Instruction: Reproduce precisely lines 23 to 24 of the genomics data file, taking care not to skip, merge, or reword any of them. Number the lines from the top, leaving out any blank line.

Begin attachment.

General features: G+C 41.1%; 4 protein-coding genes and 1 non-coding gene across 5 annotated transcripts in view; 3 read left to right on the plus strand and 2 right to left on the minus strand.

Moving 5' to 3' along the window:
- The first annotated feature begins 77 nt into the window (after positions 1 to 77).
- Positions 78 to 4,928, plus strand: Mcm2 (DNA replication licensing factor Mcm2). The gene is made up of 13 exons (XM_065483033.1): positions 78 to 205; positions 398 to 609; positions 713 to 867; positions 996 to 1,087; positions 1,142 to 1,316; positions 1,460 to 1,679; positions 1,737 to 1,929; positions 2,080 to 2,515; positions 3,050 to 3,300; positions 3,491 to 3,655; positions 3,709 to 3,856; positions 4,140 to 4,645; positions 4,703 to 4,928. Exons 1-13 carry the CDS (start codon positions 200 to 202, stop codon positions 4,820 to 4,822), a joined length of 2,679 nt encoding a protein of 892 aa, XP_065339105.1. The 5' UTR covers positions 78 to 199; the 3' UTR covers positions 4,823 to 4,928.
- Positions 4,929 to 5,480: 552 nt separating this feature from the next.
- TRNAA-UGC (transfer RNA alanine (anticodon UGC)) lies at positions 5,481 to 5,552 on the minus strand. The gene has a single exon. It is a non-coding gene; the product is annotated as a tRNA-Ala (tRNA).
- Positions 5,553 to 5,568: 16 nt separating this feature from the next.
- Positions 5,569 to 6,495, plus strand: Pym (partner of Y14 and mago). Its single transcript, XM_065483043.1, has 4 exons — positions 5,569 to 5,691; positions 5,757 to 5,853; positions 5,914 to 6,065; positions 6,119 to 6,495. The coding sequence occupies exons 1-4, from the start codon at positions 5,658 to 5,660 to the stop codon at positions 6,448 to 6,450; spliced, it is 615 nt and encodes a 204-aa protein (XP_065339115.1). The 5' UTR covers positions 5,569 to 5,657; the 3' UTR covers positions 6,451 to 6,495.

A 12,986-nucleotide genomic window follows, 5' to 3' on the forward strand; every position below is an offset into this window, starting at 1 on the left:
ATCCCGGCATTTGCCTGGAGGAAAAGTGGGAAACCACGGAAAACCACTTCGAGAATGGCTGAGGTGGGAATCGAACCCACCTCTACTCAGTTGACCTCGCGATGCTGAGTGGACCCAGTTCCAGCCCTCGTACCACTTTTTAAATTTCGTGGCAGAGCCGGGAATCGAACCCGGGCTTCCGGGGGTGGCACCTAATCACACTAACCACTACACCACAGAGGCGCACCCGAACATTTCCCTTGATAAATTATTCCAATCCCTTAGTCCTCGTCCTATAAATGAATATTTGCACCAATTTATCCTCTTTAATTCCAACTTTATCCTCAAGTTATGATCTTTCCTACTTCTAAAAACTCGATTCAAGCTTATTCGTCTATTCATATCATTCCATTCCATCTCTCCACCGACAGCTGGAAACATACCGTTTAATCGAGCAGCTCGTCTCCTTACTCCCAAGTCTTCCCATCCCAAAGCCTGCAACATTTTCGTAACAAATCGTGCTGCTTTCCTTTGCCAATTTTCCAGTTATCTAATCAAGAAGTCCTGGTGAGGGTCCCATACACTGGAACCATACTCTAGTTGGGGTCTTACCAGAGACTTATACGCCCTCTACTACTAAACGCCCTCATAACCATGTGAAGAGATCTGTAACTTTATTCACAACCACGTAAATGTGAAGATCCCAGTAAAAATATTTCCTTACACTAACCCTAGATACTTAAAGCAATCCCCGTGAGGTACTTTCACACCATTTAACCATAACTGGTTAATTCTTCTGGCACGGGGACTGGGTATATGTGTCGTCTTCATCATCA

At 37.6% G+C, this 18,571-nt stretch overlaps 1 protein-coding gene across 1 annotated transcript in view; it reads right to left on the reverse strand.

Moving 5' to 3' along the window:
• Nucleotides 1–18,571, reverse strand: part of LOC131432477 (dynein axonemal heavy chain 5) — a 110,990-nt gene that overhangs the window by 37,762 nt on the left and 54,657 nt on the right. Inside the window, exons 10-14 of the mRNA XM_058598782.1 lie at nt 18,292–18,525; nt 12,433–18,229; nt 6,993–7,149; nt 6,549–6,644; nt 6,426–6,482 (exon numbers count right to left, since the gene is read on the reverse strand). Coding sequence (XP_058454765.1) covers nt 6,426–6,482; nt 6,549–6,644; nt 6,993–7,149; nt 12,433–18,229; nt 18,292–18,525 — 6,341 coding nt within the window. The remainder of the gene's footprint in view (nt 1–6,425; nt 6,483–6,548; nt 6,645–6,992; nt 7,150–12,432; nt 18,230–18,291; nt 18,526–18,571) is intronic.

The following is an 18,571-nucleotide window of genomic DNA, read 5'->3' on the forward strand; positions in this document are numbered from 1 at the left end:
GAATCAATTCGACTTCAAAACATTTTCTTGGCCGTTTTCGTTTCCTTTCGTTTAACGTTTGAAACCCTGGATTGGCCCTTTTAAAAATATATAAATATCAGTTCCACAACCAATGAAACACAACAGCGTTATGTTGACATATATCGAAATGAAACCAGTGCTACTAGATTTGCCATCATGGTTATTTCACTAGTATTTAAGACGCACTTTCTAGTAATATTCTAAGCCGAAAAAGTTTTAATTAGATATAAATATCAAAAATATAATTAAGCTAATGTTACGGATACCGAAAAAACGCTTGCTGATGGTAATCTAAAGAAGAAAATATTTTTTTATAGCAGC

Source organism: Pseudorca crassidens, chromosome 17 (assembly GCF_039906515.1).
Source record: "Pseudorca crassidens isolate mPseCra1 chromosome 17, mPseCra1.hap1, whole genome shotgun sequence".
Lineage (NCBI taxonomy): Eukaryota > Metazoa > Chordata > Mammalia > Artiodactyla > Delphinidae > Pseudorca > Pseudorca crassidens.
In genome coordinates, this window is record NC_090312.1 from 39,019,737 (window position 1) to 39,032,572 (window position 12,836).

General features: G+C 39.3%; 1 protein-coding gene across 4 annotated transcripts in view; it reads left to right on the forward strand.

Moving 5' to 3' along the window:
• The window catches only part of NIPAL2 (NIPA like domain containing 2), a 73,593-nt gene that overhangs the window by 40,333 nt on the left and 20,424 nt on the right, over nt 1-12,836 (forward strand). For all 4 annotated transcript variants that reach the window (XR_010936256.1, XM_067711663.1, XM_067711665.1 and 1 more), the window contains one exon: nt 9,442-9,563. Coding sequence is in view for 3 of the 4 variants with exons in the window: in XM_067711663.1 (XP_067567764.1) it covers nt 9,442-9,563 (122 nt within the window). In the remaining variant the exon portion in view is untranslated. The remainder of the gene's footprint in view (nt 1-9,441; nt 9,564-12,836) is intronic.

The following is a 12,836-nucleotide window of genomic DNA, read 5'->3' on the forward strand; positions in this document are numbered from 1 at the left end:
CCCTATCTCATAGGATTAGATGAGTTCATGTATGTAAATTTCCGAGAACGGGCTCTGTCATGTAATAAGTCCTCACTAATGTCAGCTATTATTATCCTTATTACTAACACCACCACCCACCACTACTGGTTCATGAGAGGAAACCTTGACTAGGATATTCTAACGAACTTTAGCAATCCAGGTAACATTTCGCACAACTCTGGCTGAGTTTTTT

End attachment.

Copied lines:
The following is a 12,836-nucleotide window of genomic DNA, read 5'->3' on the forward strand; positions in this document are numbered from 1 at the left end:
CCCTATCTCATAGGATTAGATGAGTTCATGTATGTAAATTTCCGAGAACGGGCTCTGTCATGTAATAAGTCCTCACTAATGTCAGCTATTATTATCCTTATTACTAACACCACCACCCACCACTACTGGTTCATGAGAGGAAACCTTGACTAGGATATTCTAACGAACTTTAGCAATCCAGGTAACATTTCGCACAACTCTGGCTGAGTTTTTT